The same gut sense knowing (claircognizance) that pulled me out of my chair to get there hit me again. I blurted out, “Wait a minute, aren’t you allergic to that dye they use for X-rays?”

Startled, the doctor looked at me and then my parents. “Is that true?” he asked.

My parents stared at me in surprise and nodded, perplexed.

The doctor nodded at me and said, “I guess that’s why you’re here today. We would have used that dye before surgery tomorrow. You probably just saved your dad’s life.”

Dramatic, yes, and all before I really understood what intuition was, how to use it, and how to teach it. I saved my dad’s life because I listened to the nonlinear, this-doesn’t-make-sense-but-I-know-it’s-right feeling and acted on it. In fact, I reacted instantly, which was a good thing, because I literally only had that five minutes in the hospital room to act.

How do you learn to use your intuition?

Take a class, sure. But start with an exercise I use with all my students. I call it the “banana and orange” test, a simple, inexpensive way to play with your intuition. (And play is important: it helps us relax, which helps us more easily tap our intuition.)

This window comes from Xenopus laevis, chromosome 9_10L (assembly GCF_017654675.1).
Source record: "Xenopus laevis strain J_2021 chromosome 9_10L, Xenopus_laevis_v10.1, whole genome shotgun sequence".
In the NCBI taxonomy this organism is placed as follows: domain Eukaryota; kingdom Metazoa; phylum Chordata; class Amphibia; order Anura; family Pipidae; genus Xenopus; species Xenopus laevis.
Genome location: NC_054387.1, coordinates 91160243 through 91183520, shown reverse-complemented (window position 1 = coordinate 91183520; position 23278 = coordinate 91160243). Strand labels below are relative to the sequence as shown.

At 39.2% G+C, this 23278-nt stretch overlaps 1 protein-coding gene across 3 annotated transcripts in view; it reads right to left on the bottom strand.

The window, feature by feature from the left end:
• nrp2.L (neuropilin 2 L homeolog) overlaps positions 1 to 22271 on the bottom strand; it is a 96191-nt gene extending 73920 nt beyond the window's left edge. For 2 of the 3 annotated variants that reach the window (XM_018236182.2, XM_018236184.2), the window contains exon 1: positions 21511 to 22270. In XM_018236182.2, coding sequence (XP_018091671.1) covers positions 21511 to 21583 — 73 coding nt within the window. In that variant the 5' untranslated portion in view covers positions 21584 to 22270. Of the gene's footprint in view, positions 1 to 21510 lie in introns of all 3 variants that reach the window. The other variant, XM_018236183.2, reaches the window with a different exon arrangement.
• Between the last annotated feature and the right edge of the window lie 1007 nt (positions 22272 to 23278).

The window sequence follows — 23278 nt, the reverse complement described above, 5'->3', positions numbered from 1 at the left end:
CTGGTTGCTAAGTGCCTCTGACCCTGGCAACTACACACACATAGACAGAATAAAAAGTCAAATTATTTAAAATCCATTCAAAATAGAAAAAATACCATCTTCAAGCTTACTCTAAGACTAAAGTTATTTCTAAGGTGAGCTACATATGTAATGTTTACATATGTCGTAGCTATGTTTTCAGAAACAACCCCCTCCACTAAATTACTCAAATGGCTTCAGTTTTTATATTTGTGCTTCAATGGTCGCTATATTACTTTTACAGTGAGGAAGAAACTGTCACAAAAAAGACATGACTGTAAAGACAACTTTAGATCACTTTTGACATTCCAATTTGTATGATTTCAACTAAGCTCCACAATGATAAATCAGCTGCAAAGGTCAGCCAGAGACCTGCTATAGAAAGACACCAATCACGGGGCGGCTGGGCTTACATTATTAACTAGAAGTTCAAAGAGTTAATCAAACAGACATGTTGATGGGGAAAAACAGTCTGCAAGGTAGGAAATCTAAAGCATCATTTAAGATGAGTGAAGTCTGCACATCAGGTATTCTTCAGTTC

First, get a notebook that you reserve just for your intuitive experiments.

Then go to the grocery store and stand in the fruit section of the produce aisle. No mystical mutterings here, just stand out of the way and make a few instant choices. What is the first fruit you’re drawn to, and want to eat? Let’s assume it’s a banana. What is the first fruit you’re not drawn to, and have no interest in eating? Let’s assume it’s an orange.

Pick one of each, take them home, and spend twenty or thirty minutes on the next part of the experiment.

Start with the banana, the fruit you liked. Explore it with all your senses: touch it, smell it, look at it, taste it. Then close your eyes and let your intuition go to work: what was it that attracted you to it? At this point, you may not know why, but you know something. That’s important. Record all your impressions, pro and con, including how it felt in your stomach and body to eat it. And what your intuition taught you about it. Was the banana good for your body or not? How do you know?

Do the same test with the orange, the fruit you didn’t like. Record all your impressions.

Over time examining your journal’s pros and cons about various things, including how your intuition responded to them, will help guide you in using your intuition in more serious matters, from buying a new piece of furniture for your home to getting additional information on a patient’s case.

It’s a start on learning, and using, your intuition.

Robyn© 2016 Robyn M Fritz MA MBA

Robyn M Fritz MA MBA is an intuitive coach, author, and radio host. She offers animal communication, mediumship, soul progression clearing, and space clearing services internationally and teaches intuitive workshops. Upcoming classes on intuition and energy boundaries are at Bastyr University May 14-15, 2016. Her website:Alchemy West.